Miranda Lambert has earned countless album of the year honors, a trio of Grammy nominations and is currently headlining her own Roadside Bars and Pink Guitars Tour (with male openers, for an added dose of girl power). The Texas singer is also part of this summer’s reignited Lilith Fair Tour and the Bonnaroo Music Festival.
Despite so much acclaim, it’s only now fans seem to be truly discovering the Texas-bred singer. Current album Revolution has produced Lambert’s most successful single to date, White Liar; and new single The House That Built Me is already poised to eclipse that feat. Revolution earned album of the year at the 2010 Academy of Country Music awards; and Lambert was named female vocalist of the year, besting Carrie Underwood, Taylor Swift, Reba McEntire and Lee Ann Womack.
“I think people are just getting to know me better through my music,” Lambert says. (More Lambert trivia: She loves Beyoncé and Law & Order: Special Victims Unit.)
Lambert headlines the sixth annual A Day in the Country Saturday at the Showgrounds at Sam Houston Race Park. The daylong event also features Joe Nichols, Steel Magnolia, Sarah Buxton, the Band Perry and the Trailer Choir.
“Revolution is my favorite album I’ve done. I kind of wanted to get out of the whole crazy-girl-with-the-shotgun type thing. I think I was getting pushed in a corner a little bit. I was ready to show a different side of myself.”
Revolution still simmers with Lambert’s signature fire, but she tempers the disc’s generous 15 tracks with humor, wit and vulnerability. White Liar’s pointed tale of a cheating boyfriend boasts a cheeky video with Lambert as a sly bride-to-be and singer Jamey Johnson as a preacher. And The House That Built Me is one of the record’s most poignant tunes, a nostalgic snapshot of family and childhood (“I thought if I could touch this place or feel it/The brokenness inside me might start healing”), anchored by her heartfelt delivery.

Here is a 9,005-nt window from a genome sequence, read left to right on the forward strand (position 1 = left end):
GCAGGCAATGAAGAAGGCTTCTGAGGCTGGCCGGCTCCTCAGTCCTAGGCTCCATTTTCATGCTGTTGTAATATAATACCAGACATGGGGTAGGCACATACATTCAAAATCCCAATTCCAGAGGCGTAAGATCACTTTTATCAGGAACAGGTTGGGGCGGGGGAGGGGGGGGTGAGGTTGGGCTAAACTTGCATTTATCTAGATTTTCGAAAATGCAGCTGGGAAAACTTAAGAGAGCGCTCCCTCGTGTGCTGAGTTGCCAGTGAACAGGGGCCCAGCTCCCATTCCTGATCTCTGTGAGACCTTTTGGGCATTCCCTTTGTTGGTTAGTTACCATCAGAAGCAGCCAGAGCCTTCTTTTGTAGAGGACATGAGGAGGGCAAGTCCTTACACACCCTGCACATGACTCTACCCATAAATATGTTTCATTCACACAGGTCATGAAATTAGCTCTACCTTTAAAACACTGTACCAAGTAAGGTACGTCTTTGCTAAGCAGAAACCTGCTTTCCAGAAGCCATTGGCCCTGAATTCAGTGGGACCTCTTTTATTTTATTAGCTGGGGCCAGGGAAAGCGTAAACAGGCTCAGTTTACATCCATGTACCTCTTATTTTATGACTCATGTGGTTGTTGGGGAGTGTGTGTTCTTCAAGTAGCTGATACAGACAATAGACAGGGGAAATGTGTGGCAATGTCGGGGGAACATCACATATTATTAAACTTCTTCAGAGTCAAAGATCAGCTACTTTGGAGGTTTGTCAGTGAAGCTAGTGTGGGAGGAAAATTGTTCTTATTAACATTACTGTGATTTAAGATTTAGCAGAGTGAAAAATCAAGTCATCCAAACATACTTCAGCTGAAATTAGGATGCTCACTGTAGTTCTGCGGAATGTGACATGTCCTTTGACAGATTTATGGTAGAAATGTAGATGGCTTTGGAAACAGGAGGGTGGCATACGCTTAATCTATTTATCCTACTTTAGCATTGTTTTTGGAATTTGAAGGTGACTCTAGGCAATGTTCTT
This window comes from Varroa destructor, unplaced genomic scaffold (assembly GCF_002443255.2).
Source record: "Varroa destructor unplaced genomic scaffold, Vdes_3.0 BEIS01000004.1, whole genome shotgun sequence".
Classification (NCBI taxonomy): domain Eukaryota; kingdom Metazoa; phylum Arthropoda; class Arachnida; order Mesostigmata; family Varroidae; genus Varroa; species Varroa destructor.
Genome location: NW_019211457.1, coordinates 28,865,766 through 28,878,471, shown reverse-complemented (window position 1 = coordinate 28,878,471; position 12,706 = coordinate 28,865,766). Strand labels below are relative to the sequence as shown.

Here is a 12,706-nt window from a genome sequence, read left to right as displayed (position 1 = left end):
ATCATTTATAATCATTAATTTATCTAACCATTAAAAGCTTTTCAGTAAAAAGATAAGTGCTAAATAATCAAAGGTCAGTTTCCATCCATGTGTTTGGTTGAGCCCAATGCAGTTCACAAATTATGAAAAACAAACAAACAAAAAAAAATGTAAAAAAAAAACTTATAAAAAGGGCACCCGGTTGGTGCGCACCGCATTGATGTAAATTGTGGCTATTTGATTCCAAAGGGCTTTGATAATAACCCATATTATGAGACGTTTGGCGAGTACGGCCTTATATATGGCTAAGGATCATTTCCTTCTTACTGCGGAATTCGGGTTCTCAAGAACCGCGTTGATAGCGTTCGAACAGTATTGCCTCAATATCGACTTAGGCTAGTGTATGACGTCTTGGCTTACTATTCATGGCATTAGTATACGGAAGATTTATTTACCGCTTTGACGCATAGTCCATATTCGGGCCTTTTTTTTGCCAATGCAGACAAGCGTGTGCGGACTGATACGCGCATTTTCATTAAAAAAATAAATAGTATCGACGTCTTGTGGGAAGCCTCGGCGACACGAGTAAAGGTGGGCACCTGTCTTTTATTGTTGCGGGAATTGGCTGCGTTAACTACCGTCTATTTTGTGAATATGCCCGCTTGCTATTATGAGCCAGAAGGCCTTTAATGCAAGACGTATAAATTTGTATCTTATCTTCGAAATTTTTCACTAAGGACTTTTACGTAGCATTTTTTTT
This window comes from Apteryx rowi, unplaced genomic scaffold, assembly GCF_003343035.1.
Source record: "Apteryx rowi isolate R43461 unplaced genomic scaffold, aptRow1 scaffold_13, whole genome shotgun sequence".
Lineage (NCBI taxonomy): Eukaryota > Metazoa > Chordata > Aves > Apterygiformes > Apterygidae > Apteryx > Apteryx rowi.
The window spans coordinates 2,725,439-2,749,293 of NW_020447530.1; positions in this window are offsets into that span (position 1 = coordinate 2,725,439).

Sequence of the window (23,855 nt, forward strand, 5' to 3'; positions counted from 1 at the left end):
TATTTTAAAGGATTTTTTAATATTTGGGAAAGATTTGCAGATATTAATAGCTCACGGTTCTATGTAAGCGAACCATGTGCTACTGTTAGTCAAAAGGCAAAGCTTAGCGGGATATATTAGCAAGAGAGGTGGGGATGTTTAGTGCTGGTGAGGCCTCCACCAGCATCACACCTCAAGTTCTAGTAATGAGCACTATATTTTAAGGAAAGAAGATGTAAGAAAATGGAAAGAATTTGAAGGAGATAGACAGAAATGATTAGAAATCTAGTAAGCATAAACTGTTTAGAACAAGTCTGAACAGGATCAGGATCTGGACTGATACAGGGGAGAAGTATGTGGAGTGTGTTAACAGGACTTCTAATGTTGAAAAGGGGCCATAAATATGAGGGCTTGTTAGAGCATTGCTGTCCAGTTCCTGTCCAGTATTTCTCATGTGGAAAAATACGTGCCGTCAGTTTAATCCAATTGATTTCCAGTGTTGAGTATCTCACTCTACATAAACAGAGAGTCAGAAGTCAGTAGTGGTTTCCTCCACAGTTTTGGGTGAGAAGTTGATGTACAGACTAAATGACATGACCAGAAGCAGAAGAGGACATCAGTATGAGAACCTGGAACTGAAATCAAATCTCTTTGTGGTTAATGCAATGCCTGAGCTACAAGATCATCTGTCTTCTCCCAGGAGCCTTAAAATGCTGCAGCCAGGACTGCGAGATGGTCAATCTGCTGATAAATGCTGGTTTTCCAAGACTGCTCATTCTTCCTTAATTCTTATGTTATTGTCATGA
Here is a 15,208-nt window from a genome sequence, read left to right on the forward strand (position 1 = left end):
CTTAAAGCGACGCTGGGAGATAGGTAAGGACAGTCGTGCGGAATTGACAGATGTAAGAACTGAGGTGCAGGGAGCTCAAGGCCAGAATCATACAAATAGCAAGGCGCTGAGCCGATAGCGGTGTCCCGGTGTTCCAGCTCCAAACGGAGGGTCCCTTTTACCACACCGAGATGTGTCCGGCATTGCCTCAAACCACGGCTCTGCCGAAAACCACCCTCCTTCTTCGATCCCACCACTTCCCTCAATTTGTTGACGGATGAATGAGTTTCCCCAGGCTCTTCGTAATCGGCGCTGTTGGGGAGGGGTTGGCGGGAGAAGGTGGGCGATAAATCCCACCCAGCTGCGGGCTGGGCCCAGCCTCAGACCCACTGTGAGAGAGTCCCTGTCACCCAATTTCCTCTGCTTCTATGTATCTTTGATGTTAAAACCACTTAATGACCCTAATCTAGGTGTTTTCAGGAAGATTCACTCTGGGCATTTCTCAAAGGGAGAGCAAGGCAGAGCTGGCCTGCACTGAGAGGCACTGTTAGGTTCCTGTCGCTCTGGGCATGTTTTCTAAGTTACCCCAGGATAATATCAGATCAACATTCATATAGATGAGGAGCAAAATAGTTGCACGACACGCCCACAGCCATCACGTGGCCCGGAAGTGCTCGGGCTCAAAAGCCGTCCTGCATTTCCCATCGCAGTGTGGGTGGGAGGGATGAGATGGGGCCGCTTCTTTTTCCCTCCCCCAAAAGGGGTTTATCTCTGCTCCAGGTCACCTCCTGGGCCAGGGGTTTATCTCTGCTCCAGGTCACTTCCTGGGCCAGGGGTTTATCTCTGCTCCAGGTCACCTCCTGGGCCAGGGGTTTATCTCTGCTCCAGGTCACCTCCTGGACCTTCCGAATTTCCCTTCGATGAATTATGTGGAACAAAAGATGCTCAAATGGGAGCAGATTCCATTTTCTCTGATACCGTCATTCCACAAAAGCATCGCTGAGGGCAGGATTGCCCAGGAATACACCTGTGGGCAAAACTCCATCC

The disc’s first single, Dead Flowers, is a powerful moment — a dramatic swirl of drums, guitars and pleading, desperate vocals. But it stalled at radio, where programmers prefer more simplistic takes on relationships.
“I was really upset about that single, we kind of pulled it,” Lambert says. “The label just thought, ‘Let’s put something else out. It’s not gaining momentum.’ I understand, but it was so frustrating.
“That’s probably my favorite song that I’ve ever written, because I wrote it by myself, and it’s important to me.”
It’s hard to believe Lambert’s first real shot came during the inaugural season of Nashville Star, a countrified spin on American Idol that ran for six scattershot seasons. She finished third(!) in 2003 behind Buddy Jewell and John Arthur Martinez.
It goes without saying that Lambert has far eclipsed any of the show’s contestants and has left the “reality show” tag in the dust.
“I think it’s good to stand on your own two feet and get away from that stigma, that big yellow sticker on the front of your records,” she says. “Kelly Clarkson’s a perfect example.
“I know Nashville Star is exactly the reason I’m talking to you today. But I also think that sometimes reality-show fame is short-lived, and I really want to have a long career. I’m serious about this.”